“When I was kidnapped, my parents snapped into action. They rented out my room” – Woody Allen

Stop, drop, and roll.

I have modest life goals.  One of them is to not be sucked into an interdimensional portal.  This might seem like an easily avoidable fate, but mind you, one never knows when a tunnel might poke through into our universe from some mysterious elsewhere, so it’s the sort of event that one cannot predict, but can nonetheless be prepared for should it occur.  Take for instance the case of Mr. and Mrs. Thomas B. Cumpston of Leeds, England, who on December 9, 1873, having just recently arrived and checked into the Victoria Hotel in Bristol, were very nearly sucked into a preternatural vortex.  Bristol understandably does not include this in the tourist brochures, although some have suggested that Bristol may indeed be a weak point in the fabric of reality.  Well, at least most fans of Cardiff City Football Club, so we take that with a grain of salt.  Charles Fort described the uncanny events that landed the Cumpston’s in court.

Early in the morning of Dec. 9, 1873, Thomas B. Cumpston and his wife, “who occupied good positions in Leeds,” were arrested in a railroad station, in Bristol, England, charged with disorderly conduct, both of them in their nightclothes, Cumpston having fired a pistol. See the London Times, Dec. 11, 1873. Cumpston excitedly told that he and his wife had arrived the day before, from Leeds, and had taken a room in a Bristol hotel, and that, early in the morning, the floor had “opened,” and that, as he was about to be dragged into the “opening,” his wife had saved him, both of them so terrified that they had jumped out the window, running to the railroad station, looking for a policeman. In the Bristol Daily Post, December 10, is an account of proceedings in the police court. Cumpston’s excitement was still so intense that he could not clearly express himself. Mrs. Cumpston testified that, early in the evening, both of them had been alarmed by loud sounds, but that they had been reassured by the landlady. At three or four in the morning the sounds were heard again. They jumped out on the floor, which was felt giving away under them. Voices repeating their exclamations were heard, or their own voices echoed strangely. Then, according to what she saw, or thought she saw, the floor opened wide. Her husband was falling into this “opening” when she dragged him back. The landlady was called, and she testified that sounds had been heard, but she was unable clearly to describe them. Policemen said that they had gone to the place, the Victoria Hotel, and had examined the room, finding nothing to justify the extraordinary conduct of the Cumpstons. They suggested that the matter was a case of collective hallucination. I note that there was no suggestion of intoxication. The Cumpstons, an elderly couple, were discharged in the custody of somebody who had come from Leeds (Fort, 1941, p154).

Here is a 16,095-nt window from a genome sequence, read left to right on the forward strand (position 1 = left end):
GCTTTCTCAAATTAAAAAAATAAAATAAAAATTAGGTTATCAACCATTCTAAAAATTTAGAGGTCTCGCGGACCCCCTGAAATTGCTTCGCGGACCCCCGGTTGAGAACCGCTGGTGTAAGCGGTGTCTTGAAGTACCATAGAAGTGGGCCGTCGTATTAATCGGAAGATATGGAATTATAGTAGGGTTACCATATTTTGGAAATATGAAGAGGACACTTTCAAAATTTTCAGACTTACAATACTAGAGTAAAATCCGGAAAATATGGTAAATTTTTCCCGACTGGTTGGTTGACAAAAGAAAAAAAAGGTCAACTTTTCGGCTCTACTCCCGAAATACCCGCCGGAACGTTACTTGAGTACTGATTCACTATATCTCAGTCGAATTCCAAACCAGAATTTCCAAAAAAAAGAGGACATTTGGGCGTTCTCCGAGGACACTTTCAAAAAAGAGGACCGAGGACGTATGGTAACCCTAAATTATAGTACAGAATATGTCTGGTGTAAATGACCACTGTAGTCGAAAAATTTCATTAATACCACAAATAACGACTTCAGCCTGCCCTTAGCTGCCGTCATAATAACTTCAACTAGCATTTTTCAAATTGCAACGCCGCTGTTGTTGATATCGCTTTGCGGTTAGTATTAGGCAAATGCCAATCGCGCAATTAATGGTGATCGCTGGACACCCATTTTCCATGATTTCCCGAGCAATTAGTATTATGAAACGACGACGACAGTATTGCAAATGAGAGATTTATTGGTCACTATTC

Those stuffy Victorians generally considered it to be in bad taste to fire off your revolver in a hotel room during the early morning hours, as well as running about railway stations in one’s pajamas.  You know, Monday night in modern New York City.  The Cumpstons were taken into custody and charged with disturbing the peace.  Two days later the London Times published a detailed account of the courtroom proceedings.

A singular circumstance came to light in the Bristol Police Court, on Tuesday. Mr. Thomas B. Cumpston, and his wife, Mrs. Ann Martha Cumpston, of Virginia Road, Leeds, were brought up for being disorderly at the Victoria Hotel and with letting off fire-arms. It was stated in evidence by the landlady of the hotel, Mrs. Tongue, that the defendants took an apartment at the hotel, on Monday evening, and retired to rest about twelve o’clock. About four o’clock in the morning she was awoke by loud screams and shouts in their bed room, succeeded by a report of fire-arms. She went down and found that they had both leapt from their bed room into the yard below—a depth of upwards of twelve feet—and then made their way to the railway station opposite.